Donald Driver, new inductee into Black College Football Hall of Fame, says lessons learned at HBCUs can’t be found elsewhere
Driver, the Green Bay Packers’ all-time leading receiver, is one of seven new inductees into the Hall
The Black College Football Hall of Fame has been inducting some of the best coaches, players and contributors since 2009. This year, the Hall will honor former NFL players Ben Coates, Donald Driver, John “Big Train” Moody, Nate Newton, Sammy White, contributor Roscoe Nance and Coach William “Billy” Nicks.
The inductees will be honored for the first time publicly Saturday at the inaugural HBCU Legacy Bowl football game in New Orleans, sponsored by the Hall. The Hall will induct its 13th class during a ceremony and Juneteenth celebration in Atlanta on June 18.
Driver, the Green Bay Packers’ all-time record holder for receptions and receiving yards, said no words could describe how he feels about being honored by the Hall. “Who would’ve ever thought this would even be possible at this moment?” said Driver. “I’m just so honored to be inducted among some of the greatest icons and legends that played at historic Black colleges.”
Driver played wide receiver from 1996 to 1998 at Alcorn State, where he earned the nickname “Quickie” because he used his quickness to escape defenders. Driver revealed that initially he did not think he would attend a historically Black college and university (HBCU). But it was the desire to follow the path of his grandfather George Lofton that changed his mind. “That was my grandfather’s wish for me to go to a historically Black college,” said Driver. “It [attending an HBCU] really brings you back to the roots of who you are. … It taught me a lot of life lessons.”
A wide receiver at Grambling State from 1972 to 1975, White earned first-team All-Southwestern Athletic Conference (SWAC) honors for two seasons. During his rookie season with the Minnesota Vikings, he was named NFL Offensive Rookie of the Year. He also was selected to the Pro Bowl in 1976 and 1977.
“Coming up, I never thought I would even get out of high school,” said White. “As time went on and stuff, you see that you do have a chance, and if you got a chance, you should take advantage of it.”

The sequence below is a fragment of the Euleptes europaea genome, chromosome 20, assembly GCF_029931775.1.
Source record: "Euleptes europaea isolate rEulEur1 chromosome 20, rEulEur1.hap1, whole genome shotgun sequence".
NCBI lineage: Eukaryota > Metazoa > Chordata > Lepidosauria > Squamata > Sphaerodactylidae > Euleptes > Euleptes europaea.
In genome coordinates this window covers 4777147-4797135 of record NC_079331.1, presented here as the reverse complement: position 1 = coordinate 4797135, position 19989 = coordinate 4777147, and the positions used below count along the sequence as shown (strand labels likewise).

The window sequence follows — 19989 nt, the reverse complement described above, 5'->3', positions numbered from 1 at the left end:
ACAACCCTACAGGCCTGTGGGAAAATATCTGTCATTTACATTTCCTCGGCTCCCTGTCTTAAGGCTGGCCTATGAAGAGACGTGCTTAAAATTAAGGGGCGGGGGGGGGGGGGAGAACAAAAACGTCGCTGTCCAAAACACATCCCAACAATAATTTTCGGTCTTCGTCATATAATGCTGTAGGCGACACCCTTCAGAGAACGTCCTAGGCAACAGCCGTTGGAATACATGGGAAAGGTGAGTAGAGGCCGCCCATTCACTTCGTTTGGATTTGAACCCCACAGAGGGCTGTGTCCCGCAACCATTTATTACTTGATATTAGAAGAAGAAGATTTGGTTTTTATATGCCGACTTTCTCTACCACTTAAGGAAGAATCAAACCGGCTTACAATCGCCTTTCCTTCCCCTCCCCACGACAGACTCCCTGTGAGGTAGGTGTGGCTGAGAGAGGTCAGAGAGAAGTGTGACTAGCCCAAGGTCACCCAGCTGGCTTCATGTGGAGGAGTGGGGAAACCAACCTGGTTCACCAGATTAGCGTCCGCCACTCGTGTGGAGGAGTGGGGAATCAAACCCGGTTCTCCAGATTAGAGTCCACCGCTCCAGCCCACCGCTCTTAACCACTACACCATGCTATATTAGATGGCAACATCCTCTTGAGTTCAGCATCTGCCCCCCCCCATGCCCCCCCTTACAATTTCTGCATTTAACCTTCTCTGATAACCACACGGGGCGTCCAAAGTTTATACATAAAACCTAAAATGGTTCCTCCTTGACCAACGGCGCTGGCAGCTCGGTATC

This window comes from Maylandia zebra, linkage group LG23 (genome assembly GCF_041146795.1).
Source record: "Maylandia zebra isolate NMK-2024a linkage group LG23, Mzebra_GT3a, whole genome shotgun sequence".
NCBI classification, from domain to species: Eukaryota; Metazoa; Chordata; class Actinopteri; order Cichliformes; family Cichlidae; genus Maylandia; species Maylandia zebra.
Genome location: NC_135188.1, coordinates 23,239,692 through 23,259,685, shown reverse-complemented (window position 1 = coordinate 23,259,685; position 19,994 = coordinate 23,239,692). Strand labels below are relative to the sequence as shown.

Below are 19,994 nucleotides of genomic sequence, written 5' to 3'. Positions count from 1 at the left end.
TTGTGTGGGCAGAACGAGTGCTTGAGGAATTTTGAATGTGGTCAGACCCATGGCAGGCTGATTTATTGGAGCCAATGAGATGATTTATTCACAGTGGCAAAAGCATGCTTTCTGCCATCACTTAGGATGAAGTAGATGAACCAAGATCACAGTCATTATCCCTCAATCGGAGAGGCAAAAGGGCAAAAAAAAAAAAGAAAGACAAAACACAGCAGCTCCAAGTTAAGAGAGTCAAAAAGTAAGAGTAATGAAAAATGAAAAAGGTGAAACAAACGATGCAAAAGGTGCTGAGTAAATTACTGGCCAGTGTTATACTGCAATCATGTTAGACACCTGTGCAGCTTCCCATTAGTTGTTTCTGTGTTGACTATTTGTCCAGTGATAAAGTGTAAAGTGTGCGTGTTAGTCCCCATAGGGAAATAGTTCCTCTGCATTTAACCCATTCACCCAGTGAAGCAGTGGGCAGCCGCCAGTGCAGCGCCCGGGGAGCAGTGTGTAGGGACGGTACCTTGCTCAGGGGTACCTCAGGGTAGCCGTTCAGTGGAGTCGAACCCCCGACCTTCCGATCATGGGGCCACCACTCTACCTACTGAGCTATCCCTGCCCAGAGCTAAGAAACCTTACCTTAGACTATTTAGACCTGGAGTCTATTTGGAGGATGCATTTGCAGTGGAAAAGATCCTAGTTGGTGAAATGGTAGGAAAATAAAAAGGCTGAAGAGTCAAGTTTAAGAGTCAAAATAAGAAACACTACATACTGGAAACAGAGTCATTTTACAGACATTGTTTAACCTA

White’s former Vikings teammate Greg Coleman was inducted into the Hall as part of the 2021 class.
Tight end Coates was named Livingstone College MVP all three seasons he played for the Blue Bears. Drafted by the New England Patriots in 1991, Coates was enshrined in the Patriots Hall of Fame in 2008. After being selected for the Pro Bowl five times, Coates ended his football career with the Baltimore Ravens in 2000 after spending nine seasons with the Patriots. He served as head coach at Livingstone and tight ends coach for the Cleveland Browns. He also had a minority coaching internship with the Dallas Cowboys.
Moody, who died in 1995, was an All-American running back at Morris Brown and scored 290 points, setting a record for Black college football players that stood until 1948. He helped the school win the 1940 Black college national championship and was selected to the Morris Brown College Hall of Fame in 1972. His jersey No. 44 was retired that same year. He was drafted into the armed forces in 1942, where he continued to play football for the base team in Fort Knox, Kentucky.
A renowned sports reporter, Nance covered Black college sports, the NFL, NBA and more. When Nance died in 2020, Mid-Eastern Athletic Conference commissioner Dennis Thomas told The Undefeated: “He could write like Doug Williams could throw touchdowns.” Nance was well known in the SWAC and was inducted into its Hall of Fame in 2014. He wrote about many memorable games, including when former Jackson State great Walter Payton broke Jim Brown’s NFL career rushing record in 1984.
Newton, a Florida A&M offensive lineman, was an All-Pro selection twice, played in six Pro Bowls and won three Super Bowls with the Cowboys.
Nicks was Morris Brown’s head football coach 1930-35, 1937-39 and 1941-42. He coached Prairie View A&M and won eight SWAC championships and five Black college national championships.
“I think they [HBCU players] now know there is hope. There is more Black Football Hall of Famers now than it’s ever been, and it just seems to get better and better,” said Driver.
He said he hopes that fact inspires the HBCU players who will get an opportunity to show off their talents in the HBCU Legacy Bowl.